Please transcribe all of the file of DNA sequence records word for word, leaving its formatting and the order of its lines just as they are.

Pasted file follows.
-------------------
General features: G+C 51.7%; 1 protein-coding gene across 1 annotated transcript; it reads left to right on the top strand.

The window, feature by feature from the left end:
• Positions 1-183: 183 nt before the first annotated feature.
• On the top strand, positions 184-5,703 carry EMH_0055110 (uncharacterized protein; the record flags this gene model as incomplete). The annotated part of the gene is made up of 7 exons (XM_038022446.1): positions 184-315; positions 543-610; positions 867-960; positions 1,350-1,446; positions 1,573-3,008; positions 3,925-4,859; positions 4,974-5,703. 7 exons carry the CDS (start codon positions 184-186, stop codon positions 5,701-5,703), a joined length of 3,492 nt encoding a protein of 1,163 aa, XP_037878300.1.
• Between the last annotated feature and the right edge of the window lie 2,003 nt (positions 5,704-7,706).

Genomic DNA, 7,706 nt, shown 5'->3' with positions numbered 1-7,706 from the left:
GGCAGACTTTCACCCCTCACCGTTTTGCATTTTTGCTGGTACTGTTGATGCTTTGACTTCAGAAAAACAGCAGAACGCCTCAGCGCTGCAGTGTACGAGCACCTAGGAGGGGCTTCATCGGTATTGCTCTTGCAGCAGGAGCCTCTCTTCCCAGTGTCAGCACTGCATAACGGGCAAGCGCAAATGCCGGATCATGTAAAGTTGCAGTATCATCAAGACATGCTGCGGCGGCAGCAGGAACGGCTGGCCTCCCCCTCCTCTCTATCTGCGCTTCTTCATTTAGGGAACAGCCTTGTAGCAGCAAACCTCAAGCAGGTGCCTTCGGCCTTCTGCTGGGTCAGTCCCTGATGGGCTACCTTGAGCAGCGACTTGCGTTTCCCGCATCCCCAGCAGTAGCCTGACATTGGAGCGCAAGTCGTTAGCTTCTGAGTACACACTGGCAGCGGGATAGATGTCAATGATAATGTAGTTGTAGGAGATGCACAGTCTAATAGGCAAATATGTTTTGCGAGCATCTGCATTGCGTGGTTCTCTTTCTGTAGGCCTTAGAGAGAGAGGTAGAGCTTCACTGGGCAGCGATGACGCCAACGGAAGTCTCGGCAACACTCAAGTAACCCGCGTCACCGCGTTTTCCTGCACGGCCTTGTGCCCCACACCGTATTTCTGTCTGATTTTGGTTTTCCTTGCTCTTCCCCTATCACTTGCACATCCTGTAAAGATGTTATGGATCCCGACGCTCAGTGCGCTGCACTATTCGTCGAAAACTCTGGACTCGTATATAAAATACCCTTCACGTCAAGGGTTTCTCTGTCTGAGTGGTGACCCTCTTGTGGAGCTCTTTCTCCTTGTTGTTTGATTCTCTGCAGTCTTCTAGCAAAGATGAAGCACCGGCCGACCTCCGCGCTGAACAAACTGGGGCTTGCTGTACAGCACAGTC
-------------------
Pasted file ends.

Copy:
General features: G+C 51.7%; 1 protein-coding gene across 1 annotated transcript; it reads left to right on the top strand.

The window, feature by feature from the left end:
• Positions 1-183: 183 nt before the first annotated feature.
• On the top strand, positions 184-5,703 carry EMH_0055110 (uncharacterized protein; the record flags this gene model as incomplete). The annotated part of the gene is made up of 7 exons (XM_038022446.1): positions 184-315; positions 543-610; positions 867-960; positions 1,350-1,446; positions 1,573-3,008; positions 3,925-4,859; positions 4,974-5,703. 7 exons carry the CDS (start codon positions 184-186, stop codon positions 5,701-5,703), a joined length of 3,492 nt encoding a protein of 1,163 aa, XP_037878300.1.
• Between the last annotated feature and the right edge of the window lie 2,003 nt (positions 5,704-7,706).

Genomic DNA, 7,706 nt, shown 5'->3' with positions numbered 1-7,706 from the left:
GGCAGACTTTCACCCCTCACCGTTTTGCATTTTTGCTGGTACTGTTGATGCTTTGACTTCAGAAAAACAGCAGAACGCCTCAGCGCTGCAGTGTACGAGCACCTAGGAGGGGCTTCATCGGTATTGCTCTTGCAGCAGGAGCCTCTCTTCCCAGTGTCAGCACTGCATAACGGGCAAGCGCAAATGCCGGATCATGTAAAGTTGCAGTATCATCAAGACATGCTGCGGCGGCAGCAGGAACGGCTGGCCTCCCCCTCCTCTCTATCTGCGCTTCTTCATTTAGGGAACAGCCTTGTAGCAGCAAACCTCAAGCAGGTGCCTTCGGCCTTCTGCTGGGTCAGTCCCTGATGGGCTACCTTGAGCAGCGACTTGCGTTTCCCGCATCCCCAGCAGTAGCCTGACATTGGAGCGCAAGTCGTTAGCTTCTGAGTACACACTGGCAGCGGGATAGATGTCAATGATAATGTAGTTGTAGGAGATGCACAGTCTAATAGGCAAATATGTTTTGCGAGCATCTGCATTGCGTGGTTCTCTTTCTGTAGGCCTTAGAGAGAGAGGTAGAGCTTCACTGGGCAGCGATGACGCCAACGGAAGTCTCGGCAACACTCAAGTAACCCGCGTCACCGCGTTTTCCTGCACGGCCTTGTGCCCCACACCGTATTTCTGTCTGATTTTGGTTTTCCTTGCTCTTCCCCTATCACTTGCACATCCTGTAAAGATGTTATGGATCCCGACGCTCAGTGCGCTGCACTATTCGTCGAAAACTCTGGACTCGTATATAAAATACCCTTCACGTCAAGGGTTTCTCTGTCTGAGTGGTGACCCTCTTGTGGAGCTCTTTCTCCTTGTTGTTTGATTCTCTGCAGTCTTCTAGCAAAGATGAAGCACCGGCCGACCTCCGCGCTGAACAAACTGGGGCTTGCTGTACAGCACAGTC